Two strangers meet and fall in love over the course of a New York City day in Nicola Yoon’s 2016 novel The Sun Is Also a Star (Delacorte). A Warner Bros. film adaptation of Yoon’s story opens in theaters on May 16, directed by Ry Russo-Young and starring Yara Shahidi (Black-ish) and Charles Melton (Riverdale).

In Yoon’s whirlwind romance, two teens find solace through one another, despite their dramatically different circumstances. Natasha (played by Shahidi), a budding scientist, has lived in Brooklyn for 10 years, but her family is now facing immediate deportation back to Jamaica. Daniel Bae (played by Melton) is an exchange student with a poetic sensibility. Their chance encounter leads to a day of exploration, introspection, and unexpected synergy.

Having a novel adapted into a movie is a rare accomplishment for any author, and many books optioned for film never get the green light. In Yoon’s case, lightning has struck twice: her 2015 debut novel, Everything, Everything (Delacorte) was adapted to the screen in 2017. The last couple of years, Yoon told PW, have been life-changing. “It feels surreal and wonderful at the same time. Five years ago, I spent my days at a job that absolutely sucked the soul from my body. Back then I would never have believed that I’d get my dream of becoming a working writer and that there would be movie versions of my books. It’s just wild.”

As was the case with Everything, Everything, Yoon contributed ideas, script notes, and general input on the film. She also had the chance to see the filming first-hand: “My husband, my little girl, and I spent a lot of time on set. We even filmed a cameo that I really hope makes the final cut!” Yoon will also walk the red carpet along with the stars for the film’s premiere on May 13 at the Pacific Theatres at The Grove in Los Angeles.

It was important to Yoon that the film capture the central themes of the book, which explores “the ways in which we are all connected and the ways in which people across all walks of life have much more in common than they think they do.” Daniel and Natasha, who meet at a critical juncture in their lives, take the time to “notice how our lives are influenced by everyone around us, even strangers.”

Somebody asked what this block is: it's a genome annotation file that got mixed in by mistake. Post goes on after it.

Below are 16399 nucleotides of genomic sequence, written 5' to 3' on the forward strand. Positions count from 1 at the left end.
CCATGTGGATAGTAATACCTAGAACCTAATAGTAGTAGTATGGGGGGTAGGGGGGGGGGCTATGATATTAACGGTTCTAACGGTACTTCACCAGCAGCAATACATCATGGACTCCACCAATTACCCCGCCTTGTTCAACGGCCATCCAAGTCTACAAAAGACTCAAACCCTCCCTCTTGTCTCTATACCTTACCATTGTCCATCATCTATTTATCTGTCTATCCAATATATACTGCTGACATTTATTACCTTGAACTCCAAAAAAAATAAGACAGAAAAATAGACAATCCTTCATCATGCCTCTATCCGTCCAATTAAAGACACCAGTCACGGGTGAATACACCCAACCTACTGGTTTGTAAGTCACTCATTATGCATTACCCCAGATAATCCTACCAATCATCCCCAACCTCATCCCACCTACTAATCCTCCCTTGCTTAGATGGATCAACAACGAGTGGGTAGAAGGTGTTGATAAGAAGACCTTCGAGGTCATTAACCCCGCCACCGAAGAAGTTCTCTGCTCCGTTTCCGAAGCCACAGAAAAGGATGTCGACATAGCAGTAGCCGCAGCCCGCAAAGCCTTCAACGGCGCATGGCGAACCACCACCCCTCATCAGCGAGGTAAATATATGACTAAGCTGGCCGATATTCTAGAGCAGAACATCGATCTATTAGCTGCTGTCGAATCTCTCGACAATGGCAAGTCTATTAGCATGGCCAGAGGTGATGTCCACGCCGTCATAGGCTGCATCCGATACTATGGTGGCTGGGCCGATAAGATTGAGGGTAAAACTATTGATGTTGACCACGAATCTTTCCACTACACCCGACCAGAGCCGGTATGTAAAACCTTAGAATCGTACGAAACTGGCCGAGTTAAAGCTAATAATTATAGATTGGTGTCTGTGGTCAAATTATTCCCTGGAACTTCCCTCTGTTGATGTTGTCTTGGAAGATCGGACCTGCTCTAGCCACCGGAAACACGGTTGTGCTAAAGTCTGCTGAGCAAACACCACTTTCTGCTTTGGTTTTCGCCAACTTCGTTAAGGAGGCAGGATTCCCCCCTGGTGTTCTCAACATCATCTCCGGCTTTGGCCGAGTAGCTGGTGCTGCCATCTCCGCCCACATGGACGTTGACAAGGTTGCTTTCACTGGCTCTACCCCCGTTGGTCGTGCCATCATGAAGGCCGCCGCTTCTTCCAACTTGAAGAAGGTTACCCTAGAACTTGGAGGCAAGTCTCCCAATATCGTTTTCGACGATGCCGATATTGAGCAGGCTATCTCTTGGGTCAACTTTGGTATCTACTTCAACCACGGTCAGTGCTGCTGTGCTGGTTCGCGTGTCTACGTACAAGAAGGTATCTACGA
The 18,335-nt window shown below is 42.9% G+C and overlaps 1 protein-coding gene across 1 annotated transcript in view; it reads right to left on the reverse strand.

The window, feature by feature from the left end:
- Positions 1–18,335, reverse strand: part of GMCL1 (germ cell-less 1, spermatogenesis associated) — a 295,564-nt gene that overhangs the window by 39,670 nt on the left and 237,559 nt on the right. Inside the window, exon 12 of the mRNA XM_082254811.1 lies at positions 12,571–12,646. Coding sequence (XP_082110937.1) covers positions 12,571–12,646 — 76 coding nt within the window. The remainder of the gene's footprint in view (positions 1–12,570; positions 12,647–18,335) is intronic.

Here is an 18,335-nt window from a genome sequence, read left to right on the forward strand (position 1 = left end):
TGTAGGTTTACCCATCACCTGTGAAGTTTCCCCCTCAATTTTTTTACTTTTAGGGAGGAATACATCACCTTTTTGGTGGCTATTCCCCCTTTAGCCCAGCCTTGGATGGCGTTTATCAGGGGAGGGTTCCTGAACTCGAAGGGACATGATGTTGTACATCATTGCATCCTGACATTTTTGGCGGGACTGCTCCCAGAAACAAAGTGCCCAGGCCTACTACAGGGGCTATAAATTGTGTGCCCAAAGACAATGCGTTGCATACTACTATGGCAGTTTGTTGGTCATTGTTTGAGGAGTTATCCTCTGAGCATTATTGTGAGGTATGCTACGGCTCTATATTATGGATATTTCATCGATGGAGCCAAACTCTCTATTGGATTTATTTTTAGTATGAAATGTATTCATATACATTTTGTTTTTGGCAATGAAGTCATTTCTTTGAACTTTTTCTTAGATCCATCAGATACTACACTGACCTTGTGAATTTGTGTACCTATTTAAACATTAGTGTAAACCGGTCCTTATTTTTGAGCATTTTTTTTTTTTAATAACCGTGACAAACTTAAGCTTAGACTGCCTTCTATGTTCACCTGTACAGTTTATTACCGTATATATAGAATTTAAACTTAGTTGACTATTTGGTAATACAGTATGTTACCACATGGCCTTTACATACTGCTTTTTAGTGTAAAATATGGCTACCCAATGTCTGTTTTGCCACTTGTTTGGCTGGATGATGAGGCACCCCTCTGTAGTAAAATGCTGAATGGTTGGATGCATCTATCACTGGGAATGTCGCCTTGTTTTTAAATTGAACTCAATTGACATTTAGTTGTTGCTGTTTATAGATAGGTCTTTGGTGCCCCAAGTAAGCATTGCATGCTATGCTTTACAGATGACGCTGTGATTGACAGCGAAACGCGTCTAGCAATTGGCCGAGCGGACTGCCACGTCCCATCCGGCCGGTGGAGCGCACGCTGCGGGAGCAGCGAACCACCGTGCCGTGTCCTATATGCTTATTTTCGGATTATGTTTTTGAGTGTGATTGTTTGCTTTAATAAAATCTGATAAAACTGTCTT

Wendy Loggia, senior executive editor at Delacorte, saw cinematic potential for The Sun Is Also a Star early on, as did fans: “Since its publication, readers have been asking to see Natasha and Daniel’s love story play out on the big screen,” she said. “I think it’s because The Sun Is Also a Star is not only about a romantic connection between two people, but touches on coincidence and fate, ideas that are eternally fascinating to us.”

The story is also a very New York one. “If New York City is the city that never sleeps, it’s also the place where you could, conceivably, fall in love in just one day—if not with a poet like Daniel or a pragmatist like Natasha, then with a beautiful work of art at MoMA, the melody of a busker at Union Square, or the best slice of pizza you’ve ever had,” Loggia said.

Film buzz also has sparked further interest in the book. According to Loggia, there has been a 50% increase in sales since the trailer went live in early February. Between Yoon’s Everything, Everything and The Sun Is Also a Star, the books have sold a combined two million copies. A movie tie-in edition for The Sun Is Also a Star is also now available to readers picking the book up for the first time or looking to reread it before seeing the film.

And for Yoon, when she’s not walking the red carpet, she’s at work on a new project—albeit, one that is still under wraps. “I’m working on my third YA book and something super-secret that I can’t talk about except to say that I can’t talk about it,” Yoon said.